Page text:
Are dog parks safe?

Are dog parks safe?


Are dog parks safe?

Dog parks can be perfectly safe when all owners follow the rules and are responsible for their dogs. To keep your dog safe, do some research about the dog parks around you, make sure your dog has a strong foundation in basic training and choose an off-peak time that isn’t too hectic. 

Why are dog parks beneficial for some dogs?

Dog parks are a great chance to meet some new furry friends and burn some pent-up energy. It gives your dog a chance to socialise, greatly improving their health and happiness, and gives you a chance to meet some nice new people with a common interest. But dog parks aren’t for everyone, so really consider your dog and your own experience before visiting one.

How do I keep my dog safe at the dog park?

1. Know your dog: Is your best furry friend suited to a dog park? Are they nervous or scared of strangers? Or are they a bit under the weather? Is your dog younger than 4 months old and still having their first vaccinations? You might want to consider avoiding the dog park if this is the case.

2. Avoid the crowds: it can be a good idea to get to the dog park early in the morning or later in the evening, rather than peak time on a weekend. This allows you to keep a closer eye on your pooch with a more manageable number of dogs around.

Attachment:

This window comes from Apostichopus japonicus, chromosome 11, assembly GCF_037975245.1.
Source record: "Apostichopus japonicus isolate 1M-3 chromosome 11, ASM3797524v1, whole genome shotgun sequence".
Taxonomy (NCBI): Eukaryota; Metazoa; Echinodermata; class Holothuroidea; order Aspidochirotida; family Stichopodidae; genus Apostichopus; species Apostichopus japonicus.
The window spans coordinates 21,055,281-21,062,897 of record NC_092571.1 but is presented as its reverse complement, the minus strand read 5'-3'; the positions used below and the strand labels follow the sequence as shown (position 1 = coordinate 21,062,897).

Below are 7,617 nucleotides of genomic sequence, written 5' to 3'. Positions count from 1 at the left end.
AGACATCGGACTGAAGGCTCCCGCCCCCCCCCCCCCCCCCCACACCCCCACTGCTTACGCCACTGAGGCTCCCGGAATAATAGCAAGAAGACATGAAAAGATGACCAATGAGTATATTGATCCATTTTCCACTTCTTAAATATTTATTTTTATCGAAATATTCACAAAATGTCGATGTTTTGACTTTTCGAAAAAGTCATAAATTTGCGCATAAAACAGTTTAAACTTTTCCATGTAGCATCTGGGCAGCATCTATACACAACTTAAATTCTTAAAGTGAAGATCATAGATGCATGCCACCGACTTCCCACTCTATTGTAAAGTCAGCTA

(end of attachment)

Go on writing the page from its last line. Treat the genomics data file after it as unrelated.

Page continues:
3. Be observant: before you enter, take a few minutes to have a good look at who is in the dog park today. Is it looking nice and quiet, or is it full of dogs playing roughly? If the latter, today might not be the best day to visit.

4. Show manners: Ask permission from other owners before introducing your dogs to theirs, as they might just want some quiet time together. If they are keen to play, introduce your dogs slowly using a leash, and withdraw if either dog’s body language suggests aggression or tension.

5. Research your dog park: There are many types of dog park around New Zealand. Some are fenced in completely, some have obstacle courses for dogs, some have shade and some offer poop bags and water taps. Be prepared beforehand and pick a park suited to your dog’s age, size and temperament.  

6. Follow the rules: Make sure your dog is vaccinated, wormed and desexed before hanging out with new pups. And, for the health and comfort of everyone at the park, always bring extra poop bags and pick up after your pooch.

7. Stay focused: don’t disappear into your mobile or get distracted by chatting with other humans when your doggo is playing with new friends. Always pay close attention to what is happening.

8. Train your dog: Make sure your dog has a solid foundation in training basics, such as good recall, manners around other dogs, and the ability to focus on you with distractions around. Consider some group training sessions to improve their skills in distracting environments. 

9. Avoid conflict: Reconsider bringing toys or food treats to the dog park, as these can create conflict between dogs. Get to know dog body language so you can step in BEFORE a problem begins. If the worst should happen, here’s how to separate dogs who are caught in a fight.

10. Leave younger kids at home: Of course, they will want to join, but for the safety of younger children it’s best they don’t attend a busy dog park. Your dog might be absolutely fine, but you can’t guarantee the behaviour of other dogs around you. 

11: Speak to your dog walker: Only the most experienced, familiar human should ever take a dog to a dog park. For this reason, you might want to save these visits for yourself as the pet parent, and request your dog walker take your dog for a nice run around the block or training session instead. 

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